It’s early Sunday morning in Merimbula. The sky is dim and night’s chill hangs in the air. The lake is grey and sleepy, shivering with steam.

On Fishpen Peninsula the pelicans are curious.  There is the unusual thud of hammers as market tents take shape and the popular one-way road is crowded with trailers and cooler vans.  Chefs in checkered pants, bakers in their whites and oyster-farmers in well-worn waders are directing staff with trays and buckets and palettes of food.  

Within the hour the sun has found her warmth, the lake is winking in shades of blue and buskers are beginning to sing.  The autumn air is filled with the smells of fried fish, roast pork, warm crepes and hot coffee…

Welcome to EAT Merimbula the annual food festival where the picturesque Fishpen Peninsula becomes a delicious arcade of local cuisine.

This year, EAT Merimbula will be held on Sunday 13th March 2016 coinciding with Victoria’s Labour Day and Canberra Day in the ACT.   Now in its fourth year, the event was first conceived as a collaboration between Sapphire Coast Tourism Ltd, Merimbula Chamber of Commerce and Sapphire Wilderness Oysters.  Anthony ‘Ossie’ Osborne of Sapphire Coast Tourism explains the concept; “We wanted to develop a focus on food in the area. We have oysters and seafood, we have some great chefs and really interesting local characters working in food!”

The event is focused on showcasing local products and producers.  “Each stall has to feature a hero local ingredient,” Ossie explains.  “And we’ve defined ‘local’ as being within a 150km radius since we’re not big food producers. But there needs to be a strong local flavour as well as local producers and local chefs.”

Oysters are clearly the super-heroes of the festival and you can’t taste anything more ‘local’ than an oyster plucked, shucked and sucked directly from the beds on Merimbula Lake.  “People who come along on the day can actually taste their way down the Sapphire Coast,” explains oyster farmer Sue McIntyre. “I organise the farmers who are going to come along to EAT and make sure we’re going to have oysters from all four of the estuaries in the Bega Valley.  Each estuary has its own distinct flavour just depending on the environmental characteristics. Over quite a short space of distance, people can actually get a very different flavour in the oysters that they’re tasting.”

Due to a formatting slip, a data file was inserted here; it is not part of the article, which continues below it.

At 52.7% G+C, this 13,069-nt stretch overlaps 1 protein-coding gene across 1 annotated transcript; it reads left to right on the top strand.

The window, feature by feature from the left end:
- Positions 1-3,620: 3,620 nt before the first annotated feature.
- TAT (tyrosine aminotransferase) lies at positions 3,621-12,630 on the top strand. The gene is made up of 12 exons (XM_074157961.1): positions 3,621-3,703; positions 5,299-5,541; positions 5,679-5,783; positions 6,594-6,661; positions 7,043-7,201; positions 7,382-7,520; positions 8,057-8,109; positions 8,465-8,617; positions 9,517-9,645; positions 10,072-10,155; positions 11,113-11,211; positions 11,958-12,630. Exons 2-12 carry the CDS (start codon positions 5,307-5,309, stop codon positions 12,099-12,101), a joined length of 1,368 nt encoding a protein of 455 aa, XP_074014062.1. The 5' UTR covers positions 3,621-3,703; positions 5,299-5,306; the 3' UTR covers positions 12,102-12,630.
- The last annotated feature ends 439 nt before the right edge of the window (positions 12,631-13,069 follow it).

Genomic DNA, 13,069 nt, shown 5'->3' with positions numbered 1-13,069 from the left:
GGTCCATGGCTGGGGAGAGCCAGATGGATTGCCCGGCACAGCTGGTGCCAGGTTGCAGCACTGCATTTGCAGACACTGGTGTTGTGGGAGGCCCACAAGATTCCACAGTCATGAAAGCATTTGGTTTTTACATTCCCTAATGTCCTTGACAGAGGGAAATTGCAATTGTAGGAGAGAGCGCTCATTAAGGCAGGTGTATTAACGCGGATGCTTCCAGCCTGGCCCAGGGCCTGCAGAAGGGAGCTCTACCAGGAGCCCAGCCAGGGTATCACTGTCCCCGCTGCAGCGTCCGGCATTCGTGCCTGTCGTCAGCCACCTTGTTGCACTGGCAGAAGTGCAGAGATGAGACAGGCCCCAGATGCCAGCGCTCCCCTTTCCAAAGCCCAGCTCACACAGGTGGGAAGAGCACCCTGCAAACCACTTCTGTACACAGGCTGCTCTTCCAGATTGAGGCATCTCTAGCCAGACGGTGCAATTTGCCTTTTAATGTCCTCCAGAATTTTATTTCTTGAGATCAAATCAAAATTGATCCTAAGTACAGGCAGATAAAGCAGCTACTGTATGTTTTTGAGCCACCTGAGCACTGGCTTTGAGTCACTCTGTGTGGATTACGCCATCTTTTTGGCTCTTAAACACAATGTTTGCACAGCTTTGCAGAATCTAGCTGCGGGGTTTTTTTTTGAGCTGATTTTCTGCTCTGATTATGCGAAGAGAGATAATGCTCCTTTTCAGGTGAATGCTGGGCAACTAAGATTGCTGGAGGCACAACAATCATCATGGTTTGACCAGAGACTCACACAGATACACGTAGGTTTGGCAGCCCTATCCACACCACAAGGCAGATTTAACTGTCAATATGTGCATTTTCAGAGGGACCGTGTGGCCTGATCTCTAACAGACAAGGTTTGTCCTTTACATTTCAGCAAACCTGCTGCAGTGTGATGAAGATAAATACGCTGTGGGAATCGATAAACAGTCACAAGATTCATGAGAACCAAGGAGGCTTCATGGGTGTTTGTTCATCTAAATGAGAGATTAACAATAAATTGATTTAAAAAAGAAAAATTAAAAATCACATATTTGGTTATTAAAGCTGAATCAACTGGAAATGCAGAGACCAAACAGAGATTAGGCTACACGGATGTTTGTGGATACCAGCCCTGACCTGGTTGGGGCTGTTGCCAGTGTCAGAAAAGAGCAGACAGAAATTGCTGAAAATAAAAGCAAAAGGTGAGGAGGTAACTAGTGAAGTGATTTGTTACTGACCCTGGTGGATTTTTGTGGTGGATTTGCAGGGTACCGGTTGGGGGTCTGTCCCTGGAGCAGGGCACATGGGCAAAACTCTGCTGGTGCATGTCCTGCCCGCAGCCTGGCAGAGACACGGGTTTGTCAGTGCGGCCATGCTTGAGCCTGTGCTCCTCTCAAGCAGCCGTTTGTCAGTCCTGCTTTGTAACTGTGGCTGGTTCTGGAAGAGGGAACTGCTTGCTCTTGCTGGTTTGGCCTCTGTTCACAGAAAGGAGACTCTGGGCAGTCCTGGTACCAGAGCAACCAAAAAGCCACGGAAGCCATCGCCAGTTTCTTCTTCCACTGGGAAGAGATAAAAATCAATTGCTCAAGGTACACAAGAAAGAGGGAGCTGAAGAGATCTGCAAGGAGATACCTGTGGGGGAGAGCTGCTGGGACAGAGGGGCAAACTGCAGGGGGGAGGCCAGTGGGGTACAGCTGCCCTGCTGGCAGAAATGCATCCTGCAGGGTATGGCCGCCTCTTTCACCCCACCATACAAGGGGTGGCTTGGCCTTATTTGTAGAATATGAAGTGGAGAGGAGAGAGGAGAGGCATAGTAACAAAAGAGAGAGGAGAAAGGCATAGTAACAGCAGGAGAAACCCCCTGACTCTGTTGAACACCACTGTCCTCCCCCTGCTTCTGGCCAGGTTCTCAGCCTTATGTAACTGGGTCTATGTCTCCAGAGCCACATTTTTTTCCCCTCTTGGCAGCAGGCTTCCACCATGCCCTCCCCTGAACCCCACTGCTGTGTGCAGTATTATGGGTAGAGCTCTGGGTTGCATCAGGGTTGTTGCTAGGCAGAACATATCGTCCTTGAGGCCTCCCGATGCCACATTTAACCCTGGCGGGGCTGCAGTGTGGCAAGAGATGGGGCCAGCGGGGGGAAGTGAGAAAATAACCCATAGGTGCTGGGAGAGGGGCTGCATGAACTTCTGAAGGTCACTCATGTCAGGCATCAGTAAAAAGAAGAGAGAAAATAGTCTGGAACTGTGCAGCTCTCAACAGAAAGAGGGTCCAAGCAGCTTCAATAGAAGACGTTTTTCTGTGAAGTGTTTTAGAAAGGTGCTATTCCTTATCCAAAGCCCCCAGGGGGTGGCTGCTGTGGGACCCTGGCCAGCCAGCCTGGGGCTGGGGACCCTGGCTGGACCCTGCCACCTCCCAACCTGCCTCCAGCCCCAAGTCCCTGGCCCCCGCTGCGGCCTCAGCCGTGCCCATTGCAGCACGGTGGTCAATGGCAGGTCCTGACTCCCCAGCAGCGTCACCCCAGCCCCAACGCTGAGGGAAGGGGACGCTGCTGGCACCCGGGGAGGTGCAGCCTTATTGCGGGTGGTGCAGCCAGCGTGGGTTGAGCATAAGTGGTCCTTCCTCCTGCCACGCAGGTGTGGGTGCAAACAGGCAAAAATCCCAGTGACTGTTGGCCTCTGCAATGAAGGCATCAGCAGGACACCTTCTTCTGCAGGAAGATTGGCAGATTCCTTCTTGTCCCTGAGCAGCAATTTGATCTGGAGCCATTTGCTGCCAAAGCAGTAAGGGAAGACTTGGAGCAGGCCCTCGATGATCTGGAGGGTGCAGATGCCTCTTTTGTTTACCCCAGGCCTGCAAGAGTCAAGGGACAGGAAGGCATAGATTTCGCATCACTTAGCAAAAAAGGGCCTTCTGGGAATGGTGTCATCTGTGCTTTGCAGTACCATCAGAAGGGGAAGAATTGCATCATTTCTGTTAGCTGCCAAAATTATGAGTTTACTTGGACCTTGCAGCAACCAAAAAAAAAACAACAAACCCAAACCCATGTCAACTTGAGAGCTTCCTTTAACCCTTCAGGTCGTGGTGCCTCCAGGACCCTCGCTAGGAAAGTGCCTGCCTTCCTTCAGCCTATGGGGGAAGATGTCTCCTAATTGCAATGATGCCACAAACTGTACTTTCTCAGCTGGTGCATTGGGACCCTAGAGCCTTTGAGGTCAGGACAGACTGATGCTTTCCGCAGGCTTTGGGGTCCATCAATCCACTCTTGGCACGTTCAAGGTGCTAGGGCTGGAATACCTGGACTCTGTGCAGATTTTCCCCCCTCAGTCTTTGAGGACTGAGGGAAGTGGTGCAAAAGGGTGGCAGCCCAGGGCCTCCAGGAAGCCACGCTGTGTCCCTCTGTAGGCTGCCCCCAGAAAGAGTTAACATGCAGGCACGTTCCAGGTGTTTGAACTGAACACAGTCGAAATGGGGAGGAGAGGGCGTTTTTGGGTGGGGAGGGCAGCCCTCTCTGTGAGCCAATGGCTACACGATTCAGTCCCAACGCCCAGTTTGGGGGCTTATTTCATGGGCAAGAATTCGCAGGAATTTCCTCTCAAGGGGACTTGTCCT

For foodies seeking something other than oysters, the festival delivers endless choice.  Over twenty stalls are featured along the scenic Fishpen pathway and the menu is diverse and tempting.  Last year Chef Huw Jones of Zanizibar – Merimbula’s distinguished Two Hat restaurant – offered Temaki Sushi with local purple Sea Urchin.  Cobargo Homemade Ice Cream sweetened the event with flavours from locally produced honey, nuts and fruit, while Longstocking Brewery kept patrons refreshed with hand crafted ales and lagers.  

Patrick’s Paella, offered by Cranky’s Cafe, is always in demand.  “Paella is a show!” exclaims Patrick, cafe owner and Head Chef. Apparently, the secret is good stock.  “We start our stock with chicken and heaps of vegetables and peppercorns and bay leaves,” Patrick explains.  “We make it twenty four hours before the event – thirty litres of stock with twenty kilos of dried rice. At the festival, I’m stirring with a spade on a giant tray.  It’s pretty spectacular. People are interested.”

It seems that EAT Merimbula appeals to everyone’s palate.  Locals come to enjoy a banquet of their favourite restaurants and cafes while visitors come to taste what the Far South Coast has to offer.  “The local community really look forward to it,” says Sue of Sapphire Coast Wilderness Oysters. “And visitors gain a local flavour,” Ossie adds.  “They’re up close with the chefs and they get a sense of what it is we’re good at.”

As the sun sets, two festival debutantes sit by the lake’s edge enjoying a final serve of mussels.  They describe the corn fritters, pork rolls and peach tarts they’ve sampled. “We’re coming back,” they promise.  “This is so good! Please don’t change it.”